Porsche has always had at least one unique selling point over its opponents, being sheer quality. In a typical German way, the 911 is a product of evolution rather than revolution. Less informed people tend to state that brands like Ferrari are much more prolific in their line-up, building front-engined, mid-engined, GT, semi-racecar, spiders and coupes in the same era. This probably has to do with the fact that Ferrari is known for many models, where Porsche, that had at least an equally versatile line-up was mostly know for….. the 911.
Originally called 901, Porsche had to go for the 911 nomenclature over Peugeot claiming all names that sported the zero in the middle. Nowadays, it’s probably the best know sportscar around. The youngest of children distinguish it from any other car, the elderly remember the glorious victories the 911 booked for Porsche. The car sold incredibly well, volumes other brands can only dream of. This also spawns the downside that they are quite the common car on roads today.
The handling of the 911 hasn’t always been as straightforward as one might desire from a sportscar on the edge. It’s quite convenient for American owners that the emergency phone number can already be found on the rear of the car, this saves time when the car is mated to a tree.
However, it’s also popular talk among semi-connaisseurs knocking 911’s over this impediment. Sure, the engine is far in the back making for a less than desirable weight balance, but of you dial this in whilst driving you get used to it pretty fast. The fact that the engine is so far back also helps a lot with traction. Therefore, on a track one is wise to find the perfect entry speed and urge the first steering move whilst still braking, and then leave the car at perfect pace untill throttle can be applied. This opposed to say, a BMW, where the balance is better during the steering allowing for more corrections mid-corner. The downside of this is that a BMW can’t apply its full comparable power a 911 can. A 911 is perfectly balanced during braking. So, hard to tell which is faster but if one uses a different approach there’s really no problem.
The car shown here is the 2004 997 guise, a car that superseded the 1997 996. The 996 was the replacement for the 1993 993, a car who’s body was largely based on the 1988 964, and being considered the most valuable semi-classic 911 nowadays. One drive in a 19 year old 993 and you know why, a good example feels exactly like the way it left the factory. With a more advanced suspension than the 964 and still the 80’s spare-no-expense build quality, it’s the ultimate 911.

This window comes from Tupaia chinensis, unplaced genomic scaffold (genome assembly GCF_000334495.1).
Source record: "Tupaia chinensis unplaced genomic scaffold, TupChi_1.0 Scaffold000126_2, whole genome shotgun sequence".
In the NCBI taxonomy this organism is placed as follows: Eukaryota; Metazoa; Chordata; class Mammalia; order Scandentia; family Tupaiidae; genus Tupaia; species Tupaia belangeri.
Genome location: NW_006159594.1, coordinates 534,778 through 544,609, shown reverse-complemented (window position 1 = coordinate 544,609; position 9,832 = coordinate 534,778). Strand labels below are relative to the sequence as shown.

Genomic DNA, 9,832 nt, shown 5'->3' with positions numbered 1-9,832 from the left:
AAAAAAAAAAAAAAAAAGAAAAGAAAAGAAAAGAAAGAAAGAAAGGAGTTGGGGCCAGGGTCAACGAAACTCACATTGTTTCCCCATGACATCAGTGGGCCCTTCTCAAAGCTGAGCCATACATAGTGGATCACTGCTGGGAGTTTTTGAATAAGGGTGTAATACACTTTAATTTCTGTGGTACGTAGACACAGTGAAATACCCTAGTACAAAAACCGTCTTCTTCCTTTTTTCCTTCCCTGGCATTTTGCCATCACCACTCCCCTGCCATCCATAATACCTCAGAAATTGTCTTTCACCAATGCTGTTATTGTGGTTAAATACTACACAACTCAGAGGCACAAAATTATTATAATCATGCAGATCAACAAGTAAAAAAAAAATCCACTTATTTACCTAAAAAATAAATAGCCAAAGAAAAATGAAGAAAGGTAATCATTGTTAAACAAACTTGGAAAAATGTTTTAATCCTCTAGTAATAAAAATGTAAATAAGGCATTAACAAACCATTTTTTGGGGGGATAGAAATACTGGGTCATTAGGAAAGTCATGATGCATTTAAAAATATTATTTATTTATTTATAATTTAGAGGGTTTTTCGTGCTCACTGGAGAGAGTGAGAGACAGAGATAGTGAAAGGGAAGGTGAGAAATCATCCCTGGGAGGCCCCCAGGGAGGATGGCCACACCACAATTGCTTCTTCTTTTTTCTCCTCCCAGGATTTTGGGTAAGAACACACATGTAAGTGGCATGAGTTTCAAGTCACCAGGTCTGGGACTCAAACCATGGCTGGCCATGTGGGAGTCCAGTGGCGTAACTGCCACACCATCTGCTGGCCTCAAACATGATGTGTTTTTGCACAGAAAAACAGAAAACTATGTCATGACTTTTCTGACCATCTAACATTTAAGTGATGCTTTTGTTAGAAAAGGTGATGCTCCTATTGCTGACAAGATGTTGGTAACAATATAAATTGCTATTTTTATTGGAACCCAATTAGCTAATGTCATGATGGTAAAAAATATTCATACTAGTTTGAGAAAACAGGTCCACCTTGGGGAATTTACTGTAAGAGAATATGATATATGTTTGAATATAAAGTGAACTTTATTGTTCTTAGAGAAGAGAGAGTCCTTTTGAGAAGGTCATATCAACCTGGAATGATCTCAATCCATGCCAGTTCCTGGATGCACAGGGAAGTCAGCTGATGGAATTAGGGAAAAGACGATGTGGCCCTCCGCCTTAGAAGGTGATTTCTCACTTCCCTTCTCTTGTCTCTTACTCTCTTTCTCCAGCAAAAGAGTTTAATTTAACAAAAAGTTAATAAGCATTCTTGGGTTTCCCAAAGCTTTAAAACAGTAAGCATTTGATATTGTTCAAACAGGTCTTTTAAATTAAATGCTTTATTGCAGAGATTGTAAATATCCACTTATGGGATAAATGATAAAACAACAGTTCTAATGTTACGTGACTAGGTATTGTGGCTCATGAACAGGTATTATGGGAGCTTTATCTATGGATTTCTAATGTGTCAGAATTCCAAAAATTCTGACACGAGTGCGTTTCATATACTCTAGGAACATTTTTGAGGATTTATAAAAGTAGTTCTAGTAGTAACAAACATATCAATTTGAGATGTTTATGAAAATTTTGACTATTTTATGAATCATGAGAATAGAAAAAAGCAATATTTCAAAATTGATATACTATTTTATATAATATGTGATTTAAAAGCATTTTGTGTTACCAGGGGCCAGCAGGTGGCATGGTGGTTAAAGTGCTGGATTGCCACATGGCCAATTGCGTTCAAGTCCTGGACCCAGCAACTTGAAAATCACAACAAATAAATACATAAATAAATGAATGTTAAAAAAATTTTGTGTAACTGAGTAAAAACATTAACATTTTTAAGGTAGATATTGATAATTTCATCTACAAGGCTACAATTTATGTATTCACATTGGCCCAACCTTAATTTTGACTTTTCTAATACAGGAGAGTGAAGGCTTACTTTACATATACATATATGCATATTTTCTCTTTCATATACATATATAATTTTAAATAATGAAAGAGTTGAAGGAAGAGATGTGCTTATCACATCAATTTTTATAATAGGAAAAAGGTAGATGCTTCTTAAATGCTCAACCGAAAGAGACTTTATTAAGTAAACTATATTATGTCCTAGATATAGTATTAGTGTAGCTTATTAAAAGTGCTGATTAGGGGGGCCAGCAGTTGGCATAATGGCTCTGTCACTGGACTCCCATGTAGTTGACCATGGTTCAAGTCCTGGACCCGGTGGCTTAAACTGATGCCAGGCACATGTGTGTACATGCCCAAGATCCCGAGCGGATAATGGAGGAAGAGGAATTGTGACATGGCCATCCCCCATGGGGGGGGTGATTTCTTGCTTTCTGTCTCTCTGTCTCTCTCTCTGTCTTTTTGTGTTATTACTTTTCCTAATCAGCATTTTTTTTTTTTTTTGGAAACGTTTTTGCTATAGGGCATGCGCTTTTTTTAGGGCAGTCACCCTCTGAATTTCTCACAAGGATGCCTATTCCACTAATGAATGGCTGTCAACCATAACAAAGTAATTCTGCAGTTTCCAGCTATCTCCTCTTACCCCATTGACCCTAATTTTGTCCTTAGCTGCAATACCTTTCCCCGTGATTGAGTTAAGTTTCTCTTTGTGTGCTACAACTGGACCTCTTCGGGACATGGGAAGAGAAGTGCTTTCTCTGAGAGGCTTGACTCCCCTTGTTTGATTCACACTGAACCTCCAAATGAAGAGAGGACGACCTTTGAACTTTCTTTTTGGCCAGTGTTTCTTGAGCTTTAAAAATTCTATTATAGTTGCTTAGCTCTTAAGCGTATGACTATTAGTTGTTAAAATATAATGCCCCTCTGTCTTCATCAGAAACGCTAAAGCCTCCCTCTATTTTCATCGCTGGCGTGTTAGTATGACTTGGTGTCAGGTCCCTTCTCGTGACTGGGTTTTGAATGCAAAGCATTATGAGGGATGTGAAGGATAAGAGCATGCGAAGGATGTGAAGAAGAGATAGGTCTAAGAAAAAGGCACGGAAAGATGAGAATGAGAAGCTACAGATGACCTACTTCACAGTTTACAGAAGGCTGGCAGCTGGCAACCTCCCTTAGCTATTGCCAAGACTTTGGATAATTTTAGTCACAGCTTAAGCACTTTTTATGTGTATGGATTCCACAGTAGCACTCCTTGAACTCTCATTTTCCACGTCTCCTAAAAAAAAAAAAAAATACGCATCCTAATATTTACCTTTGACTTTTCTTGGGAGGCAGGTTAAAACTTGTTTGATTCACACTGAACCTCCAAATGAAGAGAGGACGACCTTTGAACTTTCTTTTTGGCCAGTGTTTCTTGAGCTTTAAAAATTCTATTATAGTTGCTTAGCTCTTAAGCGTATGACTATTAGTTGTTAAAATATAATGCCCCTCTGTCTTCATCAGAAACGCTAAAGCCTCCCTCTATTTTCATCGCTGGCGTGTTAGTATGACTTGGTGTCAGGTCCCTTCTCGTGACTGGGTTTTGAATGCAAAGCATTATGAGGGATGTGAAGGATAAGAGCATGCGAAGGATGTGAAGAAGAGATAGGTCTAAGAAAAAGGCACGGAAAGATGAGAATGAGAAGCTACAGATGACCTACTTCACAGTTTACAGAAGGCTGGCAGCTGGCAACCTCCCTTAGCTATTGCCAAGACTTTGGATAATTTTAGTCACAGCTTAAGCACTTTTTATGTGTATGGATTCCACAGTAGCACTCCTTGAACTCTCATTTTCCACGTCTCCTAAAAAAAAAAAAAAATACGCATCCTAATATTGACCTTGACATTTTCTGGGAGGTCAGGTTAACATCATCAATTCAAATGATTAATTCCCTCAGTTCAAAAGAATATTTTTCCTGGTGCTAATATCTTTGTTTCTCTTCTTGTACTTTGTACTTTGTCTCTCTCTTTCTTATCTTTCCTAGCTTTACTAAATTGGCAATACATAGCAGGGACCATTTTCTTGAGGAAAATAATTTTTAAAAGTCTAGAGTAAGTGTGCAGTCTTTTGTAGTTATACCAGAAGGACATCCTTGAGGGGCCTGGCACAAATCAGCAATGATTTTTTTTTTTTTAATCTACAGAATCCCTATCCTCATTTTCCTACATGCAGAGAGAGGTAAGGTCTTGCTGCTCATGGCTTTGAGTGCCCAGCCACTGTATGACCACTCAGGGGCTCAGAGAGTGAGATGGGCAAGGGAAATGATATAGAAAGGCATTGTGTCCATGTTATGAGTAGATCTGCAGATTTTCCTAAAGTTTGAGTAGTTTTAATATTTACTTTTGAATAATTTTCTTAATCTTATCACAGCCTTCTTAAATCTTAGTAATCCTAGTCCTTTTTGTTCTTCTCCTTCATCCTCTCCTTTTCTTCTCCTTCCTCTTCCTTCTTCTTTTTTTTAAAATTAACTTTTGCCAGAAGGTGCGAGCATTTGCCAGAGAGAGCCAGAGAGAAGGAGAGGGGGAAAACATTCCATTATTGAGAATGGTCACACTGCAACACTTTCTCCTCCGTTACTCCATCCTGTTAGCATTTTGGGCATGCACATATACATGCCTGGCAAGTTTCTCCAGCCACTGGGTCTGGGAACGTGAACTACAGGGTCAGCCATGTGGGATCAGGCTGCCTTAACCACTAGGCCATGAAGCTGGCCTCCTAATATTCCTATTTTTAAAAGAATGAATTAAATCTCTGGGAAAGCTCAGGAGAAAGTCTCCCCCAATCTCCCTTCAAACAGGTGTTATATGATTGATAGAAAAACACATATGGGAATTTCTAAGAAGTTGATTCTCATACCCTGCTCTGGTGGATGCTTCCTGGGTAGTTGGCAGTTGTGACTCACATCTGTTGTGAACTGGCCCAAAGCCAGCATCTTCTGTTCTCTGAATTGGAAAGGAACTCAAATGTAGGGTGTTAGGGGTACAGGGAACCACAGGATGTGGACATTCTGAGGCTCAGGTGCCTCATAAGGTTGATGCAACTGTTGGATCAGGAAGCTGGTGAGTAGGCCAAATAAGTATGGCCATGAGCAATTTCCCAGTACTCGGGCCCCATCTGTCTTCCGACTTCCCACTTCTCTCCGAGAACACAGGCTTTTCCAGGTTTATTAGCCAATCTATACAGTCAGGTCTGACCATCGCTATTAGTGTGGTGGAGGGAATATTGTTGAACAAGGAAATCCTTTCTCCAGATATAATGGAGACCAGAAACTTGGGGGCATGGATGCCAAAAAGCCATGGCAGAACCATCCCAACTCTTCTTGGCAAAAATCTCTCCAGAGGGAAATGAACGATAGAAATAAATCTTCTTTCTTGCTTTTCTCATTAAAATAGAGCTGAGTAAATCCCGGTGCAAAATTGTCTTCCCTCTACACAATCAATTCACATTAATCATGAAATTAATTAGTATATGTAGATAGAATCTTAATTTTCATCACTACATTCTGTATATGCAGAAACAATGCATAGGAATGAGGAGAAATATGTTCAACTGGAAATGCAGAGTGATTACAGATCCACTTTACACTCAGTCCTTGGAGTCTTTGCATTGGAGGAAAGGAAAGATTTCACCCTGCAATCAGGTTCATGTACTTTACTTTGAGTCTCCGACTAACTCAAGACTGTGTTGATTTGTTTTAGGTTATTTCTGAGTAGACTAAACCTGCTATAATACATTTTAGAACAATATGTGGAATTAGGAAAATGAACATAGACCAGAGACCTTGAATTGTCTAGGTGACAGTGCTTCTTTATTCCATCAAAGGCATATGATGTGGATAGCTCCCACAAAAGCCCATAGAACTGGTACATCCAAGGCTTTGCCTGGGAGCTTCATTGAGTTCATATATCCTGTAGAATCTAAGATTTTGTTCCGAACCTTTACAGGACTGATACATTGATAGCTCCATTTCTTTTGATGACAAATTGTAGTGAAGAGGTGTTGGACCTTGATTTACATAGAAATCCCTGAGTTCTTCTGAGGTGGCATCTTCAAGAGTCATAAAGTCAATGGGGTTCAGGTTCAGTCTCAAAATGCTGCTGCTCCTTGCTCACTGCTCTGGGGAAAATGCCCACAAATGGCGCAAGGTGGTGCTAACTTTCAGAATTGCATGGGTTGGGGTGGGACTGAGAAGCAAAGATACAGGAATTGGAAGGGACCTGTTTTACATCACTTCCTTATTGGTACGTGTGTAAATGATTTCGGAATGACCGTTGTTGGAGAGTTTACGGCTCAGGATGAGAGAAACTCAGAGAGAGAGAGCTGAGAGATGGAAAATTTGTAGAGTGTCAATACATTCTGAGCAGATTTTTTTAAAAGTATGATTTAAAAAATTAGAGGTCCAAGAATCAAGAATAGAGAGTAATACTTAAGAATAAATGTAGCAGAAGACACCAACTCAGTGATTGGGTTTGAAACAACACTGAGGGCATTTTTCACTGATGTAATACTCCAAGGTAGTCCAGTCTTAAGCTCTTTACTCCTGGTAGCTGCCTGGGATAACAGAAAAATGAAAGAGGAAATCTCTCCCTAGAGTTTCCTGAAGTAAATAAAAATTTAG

There are some downsides to a 993 though in the comfort-area. The dashboard line-up and overall interior looks very 80’s and it must be said that it might be a bit utilitarian for a luxury sportscar. Enter the 996, a car that Porsche made aiming at the USA market. The car sported the dreaded non-oval headlights but performance was clearly a notch-up from the 993. Build quality took quite a hit and working on a 996, one clearly finds Porsche had to do some cost-cutting. This doesn’t result in a bad or unreliable car, but the things you love as a mechanic on older 911’s were really gone. The 996 is known for being the most comfortable, easiest or most mellow 911.
Then, in 2004 Porsche reverted into oval headlights and took the interior quality to BMW/Mercedes levels. Solid controls, a rattle-free cabin and looks to die for, the 911 had made its comeback in the quality department. The first time I drove a 997, it struck me that everything was better than the 996 bar one thing, the comfort in ride was better in the 996. The turn-in of the 997 is astonishing though, especially once Porsche found out that wider front wheels made it much more neutral. Keeping things simple, the trick suspension, steering rack and geometry on the GT3 or Turbo models are all nice, but the increased track found the car turning in like crazy. Of course, feeding the power during a fast corner will induce initial understeer, once you know the car it’s easy to oversteer even in daily situations, simply using the throttle to point the nose in the right direction. As Walter Röhrl said, “Driving a car only becomes interesting from the point where I can steer it with the rear wheels”.
Today, the 997 has run its course breaking a lance for Porsche’s quality. The 996 quality days are forgotten, and steady values on 997’s show it might just go down the 993 path. For daily use, one doesn’t desire much more than a normal, standard 997 911. Quick enough for most fast action urges, reliable as an old Toyota and comfortable in traffic jams. Also, the image suits anyone, perhaps a reason why Porsche had its most successful year in 2011. Even with the parting 911 model, they never had higher numbers on paper than last year. This goes to show that the sensible sportscar to buy in a recession, remains the 911.
pictures by Hendrik